New technique narrows electron dipole moment
May 26, 2011 5 comments
Measuring a fundamental property that the Standard Model of particle physics says should be zero might seem like the ultimate waste of time. But if the electron does have a non-zero electric dipole moment (EDM), it would have profound implications and point to new physics. Now, Jony Hudson and colleagues at Imperial College London have made the most precise measurement of the EDM yet, reducing its known upper limit by about 50% – and providing more evidence that it is either zero or extremely small.
The Standard Model, in its simplest form, prohibits the electron from having an EDM because this would violate time-reversal symmetry. While more sophisticated versions of the Standard Model do allow for an EDM, they nevertheless suggest it would be much too small to measure in the lab. Although Hudson's team has only been able to put an upper limit on the EDM, it claims the new technique could be refined to search for an EDM 100 times smaller still.
In their method, the researchers studied the outer (or valence) electrons in ytterbium monofluoride (YbF) molecules. The molecules are exposed to an electric field, which polarizes the molecules. This polarization creates a very large local electric field in the vicinity of the valence electrons. If the electrons have an EDM, then they too would be polarized by this large local field.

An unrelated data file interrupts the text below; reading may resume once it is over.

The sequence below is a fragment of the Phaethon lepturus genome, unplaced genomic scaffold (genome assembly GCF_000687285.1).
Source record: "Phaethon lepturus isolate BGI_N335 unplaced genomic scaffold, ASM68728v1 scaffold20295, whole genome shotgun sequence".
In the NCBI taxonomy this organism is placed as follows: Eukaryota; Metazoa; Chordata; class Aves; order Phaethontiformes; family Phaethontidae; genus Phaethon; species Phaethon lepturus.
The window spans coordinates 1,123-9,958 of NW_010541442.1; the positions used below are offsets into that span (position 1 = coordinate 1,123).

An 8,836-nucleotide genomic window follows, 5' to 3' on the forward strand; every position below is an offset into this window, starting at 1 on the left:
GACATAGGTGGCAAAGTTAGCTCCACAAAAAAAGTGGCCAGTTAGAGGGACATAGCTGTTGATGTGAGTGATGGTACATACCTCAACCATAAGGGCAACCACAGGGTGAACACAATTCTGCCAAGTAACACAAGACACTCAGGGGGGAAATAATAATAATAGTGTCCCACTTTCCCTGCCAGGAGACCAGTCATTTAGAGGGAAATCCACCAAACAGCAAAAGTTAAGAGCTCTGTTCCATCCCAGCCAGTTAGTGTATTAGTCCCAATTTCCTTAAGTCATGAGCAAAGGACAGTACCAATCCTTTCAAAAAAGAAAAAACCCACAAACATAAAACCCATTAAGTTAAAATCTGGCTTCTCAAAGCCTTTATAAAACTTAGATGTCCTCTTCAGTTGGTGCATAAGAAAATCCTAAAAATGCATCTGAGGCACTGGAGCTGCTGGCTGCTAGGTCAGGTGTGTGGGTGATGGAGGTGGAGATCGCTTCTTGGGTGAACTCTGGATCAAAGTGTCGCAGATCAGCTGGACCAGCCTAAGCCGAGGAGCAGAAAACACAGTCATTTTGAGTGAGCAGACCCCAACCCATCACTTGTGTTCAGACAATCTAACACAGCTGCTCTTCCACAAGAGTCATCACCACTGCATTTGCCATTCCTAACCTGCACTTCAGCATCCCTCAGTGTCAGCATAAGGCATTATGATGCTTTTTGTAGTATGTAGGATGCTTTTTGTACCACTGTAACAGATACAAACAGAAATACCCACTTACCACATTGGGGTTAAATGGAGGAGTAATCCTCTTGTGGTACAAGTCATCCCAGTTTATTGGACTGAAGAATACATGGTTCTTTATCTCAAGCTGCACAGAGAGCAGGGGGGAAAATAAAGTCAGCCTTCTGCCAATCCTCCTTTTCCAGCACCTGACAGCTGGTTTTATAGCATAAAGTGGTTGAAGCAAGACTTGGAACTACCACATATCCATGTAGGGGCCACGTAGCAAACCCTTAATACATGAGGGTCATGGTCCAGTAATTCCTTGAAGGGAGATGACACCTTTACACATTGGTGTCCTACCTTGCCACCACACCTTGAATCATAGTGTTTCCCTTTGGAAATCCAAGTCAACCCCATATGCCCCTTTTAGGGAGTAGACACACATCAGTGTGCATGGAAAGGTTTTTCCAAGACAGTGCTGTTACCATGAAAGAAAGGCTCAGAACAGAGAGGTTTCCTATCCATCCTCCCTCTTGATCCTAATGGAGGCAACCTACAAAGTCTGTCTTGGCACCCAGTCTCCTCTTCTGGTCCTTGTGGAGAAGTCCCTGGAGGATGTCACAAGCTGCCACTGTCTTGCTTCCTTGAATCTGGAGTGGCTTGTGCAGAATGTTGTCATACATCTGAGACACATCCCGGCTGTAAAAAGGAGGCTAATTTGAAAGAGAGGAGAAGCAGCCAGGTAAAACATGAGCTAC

But instead of seeking to measure a tiny EDM directly, Hudson and colleagues tried instead to measure the effect that the polarization would have on the electron energy states of the molecules. They began with a pulse of ultracold molecules that had been set into a superposition of two quantum states. The molecules were passed between two parallel plates where electric and magnetic fields can be applied. The molecules are then detected as they emerge from the plates.
In the presence of just a magnetic field, the relative phase of the two quantum states is rotated. Varying the strength of the magnetic field causes quantum interference between the two states and the result is a series of interference fringes at the detector.
Switching the electric field on should only affect this interference pattern if the electron has an EDM because this would introduce a separate phase rotation. To test for this, the team looked for changes in the interference pattern that were correlated to changes in the applied electric field. This was done for 25 million pulses of YbF and found no evidence of a phase shift related to an EDM.
Less than a hair's width
This allowed the team to place an upper limit on the EDM of 10.5 × 10–28 e cm with 90% confidence. According to the researchers, this means that if the electron were magnified to the size of the solar system, its EDM would be no bigger than the width of a human hair.
This is about 50% better than previous measurements using thallium atoms and the team believes that it could soon improve the result by as much as a factor of 100. The researchers are currently trying to cool the YbF molecules to even lower temperatures and gain better control of the pulses as they pass through the experiment.
The research is reported in Nature 473 493.
About the author
Hamish Johnston is editor of physicsworld.com